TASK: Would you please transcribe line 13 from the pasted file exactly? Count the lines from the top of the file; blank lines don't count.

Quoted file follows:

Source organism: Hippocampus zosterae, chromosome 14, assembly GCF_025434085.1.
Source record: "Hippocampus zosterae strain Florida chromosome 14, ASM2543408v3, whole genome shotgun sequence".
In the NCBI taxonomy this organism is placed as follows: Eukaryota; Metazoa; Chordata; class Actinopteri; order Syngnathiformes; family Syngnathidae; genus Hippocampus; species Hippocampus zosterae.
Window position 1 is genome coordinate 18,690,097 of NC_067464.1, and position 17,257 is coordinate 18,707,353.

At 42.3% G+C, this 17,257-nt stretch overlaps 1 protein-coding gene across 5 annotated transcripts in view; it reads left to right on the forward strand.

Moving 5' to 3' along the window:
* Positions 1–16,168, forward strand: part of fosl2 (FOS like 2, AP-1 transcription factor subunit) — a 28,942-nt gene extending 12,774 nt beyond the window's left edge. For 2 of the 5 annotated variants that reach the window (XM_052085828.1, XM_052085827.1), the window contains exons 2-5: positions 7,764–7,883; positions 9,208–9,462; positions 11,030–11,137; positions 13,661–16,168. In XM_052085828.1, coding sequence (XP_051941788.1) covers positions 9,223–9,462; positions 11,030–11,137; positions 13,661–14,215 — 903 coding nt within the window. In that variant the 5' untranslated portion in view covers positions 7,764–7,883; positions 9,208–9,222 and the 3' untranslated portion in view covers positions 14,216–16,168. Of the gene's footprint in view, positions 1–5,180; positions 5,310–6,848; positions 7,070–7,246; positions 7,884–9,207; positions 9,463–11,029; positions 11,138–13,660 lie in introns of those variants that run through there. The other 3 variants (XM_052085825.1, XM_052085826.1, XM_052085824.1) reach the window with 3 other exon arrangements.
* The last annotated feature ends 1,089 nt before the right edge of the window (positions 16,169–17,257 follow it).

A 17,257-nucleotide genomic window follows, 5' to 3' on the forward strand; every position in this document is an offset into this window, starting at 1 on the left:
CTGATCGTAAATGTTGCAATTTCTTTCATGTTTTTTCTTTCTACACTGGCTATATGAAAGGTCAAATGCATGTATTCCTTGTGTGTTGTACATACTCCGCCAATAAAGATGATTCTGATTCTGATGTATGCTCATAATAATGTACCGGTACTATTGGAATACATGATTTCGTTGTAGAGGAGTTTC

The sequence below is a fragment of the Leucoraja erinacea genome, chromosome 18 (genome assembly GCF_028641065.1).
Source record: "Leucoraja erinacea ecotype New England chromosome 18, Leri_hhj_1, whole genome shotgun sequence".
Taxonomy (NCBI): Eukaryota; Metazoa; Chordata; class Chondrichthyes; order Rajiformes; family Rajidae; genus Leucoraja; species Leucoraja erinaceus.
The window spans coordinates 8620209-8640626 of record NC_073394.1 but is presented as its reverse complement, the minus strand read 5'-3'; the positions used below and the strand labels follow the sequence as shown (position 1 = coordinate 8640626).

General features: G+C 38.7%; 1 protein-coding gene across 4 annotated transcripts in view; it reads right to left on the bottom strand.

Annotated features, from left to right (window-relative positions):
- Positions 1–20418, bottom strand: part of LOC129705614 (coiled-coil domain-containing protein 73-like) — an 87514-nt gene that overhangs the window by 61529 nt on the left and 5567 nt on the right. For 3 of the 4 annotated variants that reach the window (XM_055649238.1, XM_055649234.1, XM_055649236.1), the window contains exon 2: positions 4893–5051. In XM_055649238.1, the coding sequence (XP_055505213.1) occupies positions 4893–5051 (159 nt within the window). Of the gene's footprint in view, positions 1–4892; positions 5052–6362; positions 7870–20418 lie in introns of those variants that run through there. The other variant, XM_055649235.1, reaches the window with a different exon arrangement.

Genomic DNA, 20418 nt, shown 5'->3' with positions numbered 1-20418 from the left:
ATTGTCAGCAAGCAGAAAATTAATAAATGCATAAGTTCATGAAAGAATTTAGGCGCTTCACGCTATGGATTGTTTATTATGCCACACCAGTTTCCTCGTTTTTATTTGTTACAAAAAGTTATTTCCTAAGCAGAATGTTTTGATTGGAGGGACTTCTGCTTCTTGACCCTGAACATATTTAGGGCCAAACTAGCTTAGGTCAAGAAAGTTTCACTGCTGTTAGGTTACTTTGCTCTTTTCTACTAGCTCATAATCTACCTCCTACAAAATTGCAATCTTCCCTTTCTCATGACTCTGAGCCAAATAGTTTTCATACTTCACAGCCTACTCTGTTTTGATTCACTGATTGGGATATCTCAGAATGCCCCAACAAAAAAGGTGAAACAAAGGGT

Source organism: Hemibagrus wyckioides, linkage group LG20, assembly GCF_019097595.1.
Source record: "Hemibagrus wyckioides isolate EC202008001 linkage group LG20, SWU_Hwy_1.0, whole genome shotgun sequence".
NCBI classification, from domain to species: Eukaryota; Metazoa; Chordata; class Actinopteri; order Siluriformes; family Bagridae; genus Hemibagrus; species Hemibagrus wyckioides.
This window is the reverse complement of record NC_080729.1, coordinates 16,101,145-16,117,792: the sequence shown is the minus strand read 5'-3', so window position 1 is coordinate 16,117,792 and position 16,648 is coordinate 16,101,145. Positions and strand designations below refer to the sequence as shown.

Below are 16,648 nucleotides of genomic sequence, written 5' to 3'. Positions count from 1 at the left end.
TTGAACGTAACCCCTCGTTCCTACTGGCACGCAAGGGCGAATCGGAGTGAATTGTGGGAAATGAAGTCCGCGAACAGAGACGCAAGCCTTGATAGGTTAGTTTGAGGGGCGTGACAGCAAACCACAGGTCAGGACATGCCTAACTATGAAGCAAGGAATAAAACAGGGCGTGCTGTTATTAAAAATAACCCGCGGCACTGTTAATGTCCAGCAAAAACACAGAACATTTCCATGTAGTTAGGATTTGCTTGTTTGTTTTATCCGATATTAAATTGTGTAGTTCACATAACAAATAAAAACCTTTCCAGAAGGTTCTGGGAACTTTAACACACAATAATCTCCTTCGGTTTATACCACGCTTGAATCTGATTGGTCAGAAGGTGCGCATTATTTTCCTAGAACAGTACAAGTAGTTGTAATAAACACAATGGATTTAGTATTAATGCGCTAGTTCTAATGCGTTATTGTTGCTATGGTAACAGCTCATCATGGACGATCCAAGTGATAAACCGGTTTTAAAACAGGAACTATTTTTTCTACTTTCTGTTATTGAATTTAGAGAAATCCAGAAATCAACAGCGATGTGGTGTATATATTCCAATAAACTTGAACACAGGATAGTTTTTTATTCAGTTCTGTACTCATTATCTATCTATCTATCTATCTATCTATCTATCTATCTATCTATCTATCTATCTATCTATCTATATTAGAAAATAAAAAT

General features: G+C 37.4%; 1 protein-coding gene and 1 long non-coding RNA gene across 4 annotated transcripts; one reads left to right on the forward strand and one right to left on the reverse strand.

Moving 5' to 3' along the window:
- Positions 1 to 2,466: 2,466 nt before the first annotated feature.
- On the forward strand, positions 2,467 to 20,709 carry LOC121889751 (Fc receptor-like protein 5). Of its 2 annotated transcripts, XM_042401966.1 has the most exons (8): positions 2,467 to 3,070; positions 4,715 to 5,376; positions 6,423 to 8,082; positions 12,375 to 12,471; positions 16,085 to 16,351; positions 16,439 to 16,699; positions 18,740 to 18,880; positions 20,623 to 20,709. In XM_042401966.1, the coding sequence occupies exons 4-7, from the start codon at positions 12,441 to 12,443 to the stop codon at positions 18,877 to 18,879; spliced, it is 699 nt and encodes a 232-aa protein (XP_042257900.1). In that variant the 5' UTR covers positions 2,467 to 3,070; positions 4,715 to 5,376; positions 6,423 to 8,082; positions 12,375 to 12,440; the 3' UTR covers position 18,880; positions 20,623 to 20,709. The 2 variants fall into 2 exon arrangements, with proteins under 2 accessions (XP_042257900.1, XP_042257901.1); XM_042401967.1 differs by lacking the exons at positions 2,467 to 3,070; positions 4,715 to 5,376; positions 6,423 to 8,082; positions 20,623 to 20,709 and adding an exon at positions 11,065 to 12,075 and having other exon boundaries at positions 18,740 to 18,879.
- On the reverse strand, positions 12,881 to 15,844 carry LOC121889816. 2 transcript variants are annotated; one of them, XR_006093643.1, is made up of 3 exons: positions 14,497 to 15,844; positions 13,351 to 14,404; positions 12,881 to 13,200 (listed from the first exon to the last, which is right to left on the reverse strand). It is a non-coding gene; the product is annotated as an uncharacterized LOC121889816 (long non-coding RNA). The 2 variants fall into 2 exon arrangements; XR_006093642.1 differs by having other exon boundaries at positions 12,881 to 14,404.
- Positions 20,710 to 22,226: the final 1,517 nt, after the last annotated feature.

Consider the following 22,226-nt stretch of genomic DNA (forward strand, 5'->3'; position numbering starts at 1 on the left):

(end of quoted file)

Taxonomy (NCBI): Eukaryota; Metazoa; Chordata; class Chondrichthyes; order Rajiformes; family Rajidae; genus Leucoraja; species Leucoraja erinaceus.